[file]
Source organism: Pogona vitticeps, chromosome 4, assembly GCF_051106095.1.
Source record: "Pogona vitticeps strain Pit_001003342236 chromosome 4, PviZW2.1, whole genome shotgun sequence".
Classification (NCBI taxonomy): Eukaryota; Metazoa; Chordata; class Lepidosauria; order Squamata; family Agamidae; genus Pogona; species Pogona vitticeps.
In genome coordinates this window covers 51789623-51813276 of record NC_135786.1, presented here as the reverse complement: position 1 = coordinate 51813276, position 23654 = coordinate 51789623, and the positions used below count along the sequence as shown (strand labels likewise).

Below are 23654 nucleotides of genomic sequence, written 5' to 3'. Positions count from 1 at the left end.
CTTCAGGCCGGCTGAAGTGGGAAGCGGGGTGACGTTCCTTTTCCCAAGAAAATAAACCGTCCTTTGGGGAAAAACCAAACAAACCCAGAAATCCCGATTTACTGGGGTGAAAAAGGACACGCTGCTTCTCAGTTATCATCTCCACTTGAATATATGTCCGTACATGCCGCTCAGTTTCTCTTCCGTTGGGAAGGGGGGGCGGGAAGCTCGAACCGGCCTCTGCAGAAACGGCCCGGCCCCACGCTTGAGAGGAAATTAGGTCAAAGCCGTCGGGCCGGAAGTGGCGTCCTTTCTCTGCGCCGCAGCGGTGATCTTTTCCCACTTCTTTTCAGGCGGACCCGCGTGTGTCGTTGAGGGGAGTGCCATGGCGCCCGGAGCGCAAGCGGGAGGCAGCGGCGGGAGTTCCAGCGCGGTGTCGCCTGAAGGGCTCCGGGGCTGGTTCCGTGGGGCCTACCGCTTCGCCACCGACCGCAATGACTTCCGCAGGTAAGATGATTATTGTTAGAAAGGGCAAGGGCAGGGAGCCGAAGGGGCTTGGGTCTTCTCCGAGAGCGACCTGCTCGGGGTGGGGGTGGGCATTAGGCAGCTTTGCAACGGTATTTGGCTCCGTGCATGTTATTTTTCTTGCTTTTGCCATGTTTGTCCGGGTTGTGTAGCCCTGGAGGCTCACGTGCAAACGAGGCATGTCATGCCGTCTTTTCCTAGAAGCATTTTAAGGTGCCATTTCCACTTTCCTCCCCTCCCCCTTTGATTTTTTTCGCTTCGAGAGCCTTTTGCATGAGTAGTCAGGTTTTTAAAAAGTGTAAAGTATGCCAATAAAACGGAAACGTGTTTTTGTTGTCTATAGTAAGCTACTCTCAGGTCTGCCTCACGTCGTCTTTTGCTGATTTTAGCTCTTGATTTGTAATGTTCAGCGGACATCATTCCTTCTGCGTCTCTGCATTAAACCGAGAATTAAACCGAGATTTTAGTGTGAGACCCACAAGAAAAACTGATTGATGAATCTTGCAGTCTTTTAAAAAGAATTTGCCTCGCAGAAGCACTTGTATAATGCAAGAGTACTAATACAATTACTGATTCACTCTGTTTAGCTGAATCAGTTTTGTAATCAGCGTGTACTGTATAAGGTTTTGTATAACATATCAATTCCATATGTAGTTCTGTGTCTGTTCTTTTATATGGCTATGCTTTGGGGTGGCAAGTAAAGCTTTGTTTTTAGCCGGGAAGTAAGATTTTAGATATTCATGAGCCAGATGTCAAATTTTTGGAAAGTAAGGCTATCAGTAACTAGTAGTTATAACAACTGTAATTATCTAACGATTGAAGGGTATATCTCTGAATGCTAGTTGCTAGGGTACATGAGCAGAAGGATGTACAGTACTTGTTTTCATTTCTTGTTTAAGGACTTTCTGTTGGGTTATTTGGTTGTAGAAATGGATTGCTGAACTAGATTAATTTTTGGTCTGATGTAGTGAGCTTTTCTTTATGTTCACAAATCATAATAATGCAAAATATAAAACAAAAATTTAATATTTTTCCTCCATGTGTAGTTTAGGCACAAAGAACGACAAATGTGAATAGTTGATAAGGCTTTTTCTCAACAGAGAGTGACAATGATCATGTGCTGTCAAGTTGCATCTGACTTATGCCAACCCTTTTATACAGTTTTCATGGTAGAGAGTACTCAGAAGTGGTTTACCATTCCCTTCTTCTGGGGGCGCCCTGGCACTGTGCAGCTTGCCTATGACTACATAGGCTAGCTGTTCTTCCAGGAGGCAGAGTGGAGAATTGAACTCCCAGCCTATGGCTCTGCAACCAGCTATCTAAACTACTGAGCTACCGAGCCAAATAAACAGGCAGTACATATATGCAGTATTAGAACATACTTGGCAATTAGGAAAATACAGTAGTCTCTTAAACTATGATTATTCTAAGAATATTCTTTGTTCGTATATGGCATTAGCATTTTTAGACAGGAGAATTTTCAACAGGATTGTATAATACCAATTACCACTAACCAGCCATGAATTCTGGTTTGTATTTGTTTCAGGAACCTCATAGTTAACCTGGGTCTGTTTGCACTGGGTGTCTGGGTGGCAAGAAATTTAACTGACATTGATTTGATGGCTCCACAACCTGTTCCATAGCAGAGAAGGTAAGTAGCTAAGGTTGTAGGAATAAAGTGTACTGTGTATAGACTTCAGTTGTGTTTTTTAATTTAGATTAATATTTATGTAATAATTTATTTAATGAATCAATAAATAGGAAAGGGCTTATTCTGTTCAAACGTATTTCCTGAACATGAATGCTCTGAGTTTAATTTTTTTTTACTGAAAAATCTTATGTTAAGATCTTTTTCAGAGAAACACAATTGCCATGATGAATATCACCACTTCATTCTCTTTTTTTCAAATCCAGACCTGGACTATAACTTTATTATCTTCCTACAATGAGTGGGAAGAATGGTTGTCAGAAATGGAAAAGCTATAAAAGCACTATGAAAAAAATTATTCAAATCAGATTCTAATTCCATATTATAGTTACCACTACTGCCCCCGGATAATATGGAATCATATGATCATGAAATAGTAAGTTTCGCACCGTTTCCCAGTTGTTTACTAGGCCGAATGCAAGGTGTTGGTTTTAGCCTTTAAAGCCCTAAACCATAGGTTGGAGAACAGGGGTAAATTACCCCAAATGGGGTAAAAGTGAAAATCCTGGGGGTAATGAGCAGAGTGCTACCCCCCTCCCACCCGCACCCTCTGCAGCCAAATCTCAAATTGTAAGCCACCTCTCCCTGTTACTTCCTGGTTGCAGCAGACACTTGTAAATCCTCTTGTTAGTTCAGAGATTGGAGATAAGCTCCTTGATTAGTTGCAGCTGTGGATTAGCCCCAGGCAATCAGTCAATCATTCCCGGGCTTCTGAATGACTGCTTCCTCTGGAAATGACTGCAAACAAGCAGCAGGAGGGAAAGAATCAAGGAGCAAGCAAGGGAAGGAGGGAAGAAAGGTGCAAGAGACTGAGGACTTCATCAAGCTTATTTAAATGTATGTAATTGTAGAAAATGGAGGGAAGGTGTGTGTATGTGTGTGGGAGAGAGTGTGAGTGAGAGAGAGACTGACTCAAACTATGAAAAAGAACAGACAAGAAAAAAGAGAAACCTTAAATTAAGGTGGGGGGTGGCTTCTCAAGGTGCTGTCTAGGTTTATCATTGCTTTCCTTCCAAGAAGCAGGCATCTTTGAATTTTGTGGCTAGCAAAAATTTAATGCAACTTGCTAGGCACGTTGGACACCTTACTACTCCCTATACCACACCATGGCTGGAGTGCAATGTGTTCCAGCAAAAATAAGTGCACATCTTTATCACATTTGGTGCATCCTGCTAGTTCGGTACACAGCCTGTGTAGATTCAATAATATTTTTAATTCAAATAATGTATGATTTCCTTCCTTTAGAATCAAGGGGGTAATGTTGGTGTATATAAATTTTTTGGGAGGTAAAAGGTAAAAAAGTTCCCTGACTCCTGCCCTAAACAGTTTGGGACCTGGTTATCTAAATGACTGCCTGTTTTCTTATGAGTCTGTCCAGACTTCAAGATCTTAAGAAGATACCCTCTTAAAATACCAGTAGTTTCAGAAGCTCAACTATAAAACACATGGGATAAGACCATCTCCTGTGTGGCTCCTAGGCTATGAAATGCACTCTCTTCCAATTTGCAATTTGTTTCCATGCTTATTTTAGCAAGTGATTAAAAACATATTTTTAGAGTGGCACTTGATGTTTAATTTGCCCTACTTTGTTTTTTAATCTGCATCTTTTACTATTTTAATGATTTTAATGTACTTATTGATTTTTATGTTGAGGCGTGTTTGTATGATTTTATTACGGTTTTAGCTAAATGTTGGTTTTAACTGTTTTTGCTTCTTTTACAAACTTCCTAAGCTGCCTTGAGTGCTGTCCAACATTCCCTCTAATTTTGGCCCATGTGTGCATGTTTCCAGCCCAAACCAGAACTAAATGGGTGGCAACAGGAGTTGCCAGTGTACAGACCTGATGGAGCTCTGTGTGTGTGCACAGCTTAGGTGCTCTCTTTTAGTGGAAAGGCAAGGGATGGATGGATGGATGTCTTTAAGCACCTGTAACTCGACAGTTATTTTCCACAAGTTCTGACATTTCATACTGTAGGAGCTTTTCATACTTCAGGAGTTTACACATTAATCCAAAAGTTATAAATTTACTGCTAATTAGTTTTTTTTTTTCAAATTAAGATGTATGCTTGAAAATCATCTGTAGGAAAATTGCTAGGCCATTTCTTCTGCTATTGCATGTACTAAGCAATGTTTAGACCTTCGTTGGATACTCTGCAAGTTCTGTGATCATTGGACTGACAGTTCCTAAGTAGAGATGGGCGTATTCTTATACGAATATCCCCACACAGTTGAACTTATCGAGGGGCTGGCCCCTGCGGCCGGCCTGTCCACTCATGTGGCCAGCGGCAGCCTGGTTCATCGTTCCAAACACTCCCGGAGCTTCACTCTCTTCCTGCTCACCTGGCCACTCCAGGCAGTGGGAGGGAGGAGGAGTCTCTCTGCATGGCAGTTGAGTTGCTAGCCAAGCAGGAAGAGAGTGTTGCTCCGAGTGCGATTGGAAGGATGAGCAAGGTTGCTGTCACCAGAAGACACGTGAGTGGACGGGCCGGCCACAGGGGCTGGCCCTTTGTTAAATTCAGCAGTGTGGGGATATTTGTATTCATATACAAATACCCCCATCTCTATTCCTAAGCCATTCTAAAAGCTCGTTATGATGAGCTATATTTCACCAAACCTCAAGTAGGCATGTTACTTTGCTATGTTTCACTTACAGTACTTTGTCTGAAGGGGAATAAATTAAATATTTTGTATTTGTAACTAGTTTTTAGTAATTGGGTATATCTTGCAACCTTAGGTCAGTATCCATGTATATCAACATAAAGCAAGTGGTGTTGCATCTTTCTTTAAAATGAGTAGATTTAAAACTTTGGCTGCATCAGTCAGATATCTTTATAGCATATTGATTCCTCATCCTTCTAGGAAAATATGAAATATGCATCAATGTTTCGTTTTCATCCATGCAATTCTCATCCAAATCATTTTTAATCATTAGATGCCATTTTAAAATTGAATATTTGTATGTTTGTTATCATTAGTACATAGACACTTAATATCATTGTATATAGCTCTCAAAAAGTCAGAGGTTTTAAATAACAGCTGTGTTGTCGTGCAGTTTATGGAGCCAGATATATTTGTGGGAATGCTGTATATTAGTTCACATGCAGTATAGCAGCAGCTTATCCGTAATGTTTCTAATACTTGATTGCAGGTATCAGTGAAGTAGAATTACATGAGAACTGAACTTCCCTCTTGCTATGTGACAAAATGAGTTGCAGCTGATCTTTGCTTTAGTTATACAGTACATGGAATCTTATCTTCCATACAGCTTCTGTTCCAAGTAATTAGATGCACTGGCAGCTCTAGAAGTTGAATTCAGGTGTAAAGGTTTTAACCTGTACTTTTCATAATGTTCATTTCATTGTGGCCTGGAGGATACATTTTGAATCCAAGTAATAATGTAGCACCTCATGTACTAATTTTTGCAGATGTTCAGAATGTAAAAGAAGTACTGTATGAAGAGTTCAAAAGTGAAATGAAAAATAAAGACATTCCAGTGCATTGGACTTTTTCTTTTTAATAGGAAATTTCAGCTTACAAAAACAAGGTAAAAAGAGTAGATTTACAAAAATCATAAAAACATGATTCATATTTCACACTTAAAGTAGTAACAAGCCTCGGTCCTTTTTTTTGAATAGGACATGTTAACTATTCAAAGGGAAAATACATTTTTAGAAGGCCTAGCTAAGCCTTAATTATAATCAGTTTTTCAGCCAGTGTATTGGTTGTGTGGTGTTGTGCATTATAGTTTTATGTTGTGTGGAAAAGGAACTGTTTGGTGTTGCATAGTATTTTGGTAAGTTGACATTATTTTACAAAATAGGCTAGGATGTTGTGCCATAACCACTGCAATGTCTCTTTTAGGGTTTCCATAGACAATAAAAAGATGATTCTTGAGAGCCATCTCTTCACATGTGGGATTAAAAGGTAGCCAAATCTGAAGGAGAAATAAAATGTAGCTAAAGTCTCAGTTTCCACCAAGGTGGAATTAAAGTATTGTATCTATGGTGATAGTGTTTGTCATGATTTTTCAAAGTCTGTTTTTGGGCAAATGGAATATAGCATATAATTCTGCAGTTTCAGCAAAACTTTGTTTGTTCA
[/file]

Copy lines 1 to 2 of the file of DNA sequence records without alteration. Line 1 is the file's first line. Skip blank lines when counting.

Source organism: Pogona vitticeps, chromosome 4, assembly GCF_051106095.1.
Source record: "Pogona vitticeps strain Pit_001003342236 chromosome 4, PviZW2.1, whole genome shotgun sequence".